In this case, while the police inappropriately stopped the Greens, the purpose of the stop was not to seek evidence against the Greens, but to obtain evidence against Mark Williams [the fugitive]․ Nor did the police exploit the stop in order to search the automobile.   Rather the search came only after they learned that Avery was wanted on a warrant and arrested him․ Our conclusion that the evidence is admissible in this case also will not lessen the deterrent effect of the exclusionary rule on unconstitutional automobile stops because the general rule of exclusion is unchanged.   It is only in the unusual case where the police, after a questionable stop, discover that an occupant is wanted on an arrest warrant that the intervening circumstances exception will apply.

Id. at 523 (emphases added).   A more recent pronouncement from the Seventh Circuit reaffirms this analysis.   See United States v. Johnson, 383 F.3d 538, 546 (7th Cir.2004) (holding that because the officers discovered valid warrants only after they illegally stopped the defendant, the search and arrest of the defendant could not be deemed the purpose of the stop).   As these decisions indicate, when the police make an illegal stop for the very purpose of arresting the person stopped, they are thereby exploiting the illegal stop in a manner prohibited by the Fourth Amendment and the evidence obtained in a pat-down of the arrested suspect or in a search incident to the arrest must be suppressed.

We agree with the Seventh Circuit that the admissibility of evidence obtained in an illegal stop depends upon the purpose of the stop.   As our discussion in this opinion amply indicates, and as the government readily concedes, the officers' purpose in this case was clear:  to arrest Hudson.   This they achieved, but only by exploiting a stop unsupported by reasonable suspicion.   In determining the proper remedy, we must heed the Supreme Court's admonition that the exclusion of evidence is required only where it is necessary to vindicate the Fourth Amendment's purposes.   In Harris, the Court was guided by the warrant requirement, see Harris, 495 U.S. at 20, 110 S.Ct. 1640;  here, we are guided by the requirement that searches and seizures be reasonable.  U.S. CONST. amend. IV. So that the purpose of this requirement may be vindicated, see Harris, 495 U.S. at 20, 110 S.Ct. 1640, we hold that while Hudson may be arrested and face prosecution for aggravated robbery, the crack cocaine obtained during the illegal stop must be suppressed because it is “the fruit of the fact that the arrest was made [pursuant to an illegal stop] rather than [a legal one].”  Id.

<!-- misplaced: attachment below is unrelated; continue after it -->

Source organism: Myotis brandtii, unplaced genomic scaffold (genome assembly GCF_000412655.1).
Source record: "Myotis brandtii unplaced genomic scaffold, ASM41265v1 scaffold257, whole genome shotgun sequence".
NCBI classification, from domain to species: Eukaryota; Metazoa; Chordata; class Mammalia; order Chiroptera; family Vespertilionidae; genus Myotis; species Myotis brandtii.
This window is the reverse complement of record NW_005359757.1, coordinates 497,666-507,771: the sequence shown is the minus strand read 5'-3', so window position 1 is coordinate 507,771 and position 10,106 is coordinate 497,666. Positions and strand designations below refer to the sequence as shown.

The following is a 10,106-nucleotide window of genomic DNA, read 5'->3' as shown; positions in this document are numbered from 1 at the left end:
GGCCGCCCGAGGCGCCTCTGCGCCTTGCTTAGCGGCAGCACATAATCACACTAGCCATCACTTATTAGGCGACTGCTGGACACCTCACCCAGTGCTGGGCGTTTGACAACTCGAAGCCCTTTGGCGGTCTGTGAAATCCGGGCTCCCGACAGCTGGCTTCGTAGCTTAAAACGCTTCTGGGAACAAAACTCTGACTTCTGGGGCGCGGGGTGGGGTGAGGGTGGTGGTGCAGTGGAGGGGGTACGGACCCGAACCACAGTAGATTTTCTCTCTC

Next we must determine whether the district court erred in denying Hudson's motion to suppress the gun discovered in the search of 211 East Eastland.   The district court held that under the facts available to the officers at the time, Potts had apparent authority to consent to the search.   We agree.

A warrantless search is “per se unreasonable under the Fourth Amendment-subject only to a few specifically established and well-delineated exceptions.”  Katz v. United States, 389 U.S. 347, 357, 88 S.Ct. 507, 19 L.Ed.2d 576 (1967).   The exception at issue in this case is consent.  “An officer with consent needs neither a warrant nor probable cause to conduct a constitutional search.”  United States v. Jenkins, 92 F.3d 430, 436 (6th Cir.1996) (citing Schneckloth v. Bustamonte, 412 U.S. 218, 219, 93 S.Ct. 2041, 36 L.Ed.2d 854 (1973)).   When, as here, the consenting party is not the defendant but a third party, the consent is valid if “the facts available to the officer at the moment ․ [would] warrant a man of reasonable caution in the belief that the consenting party had authority over the premises.” 11  Illinois v. Rodriguez, 497 U.S. 177, 188, 110 S.Ct. 2793, 111 L.Ed.2d 148 (1990) (quoting Terry v. Ohio, 392 U.S. 1, 21-22, 88 S.Ct. 1868, 20 L.Ed.2d 889 (1968) (internal quotation marks omitted)).   Furthermore, consent in all cases must be voluntary.   See Schneckloth, 412 U.S. at 220, 93 S.Ct. 2041.   We consider each requirement in turn.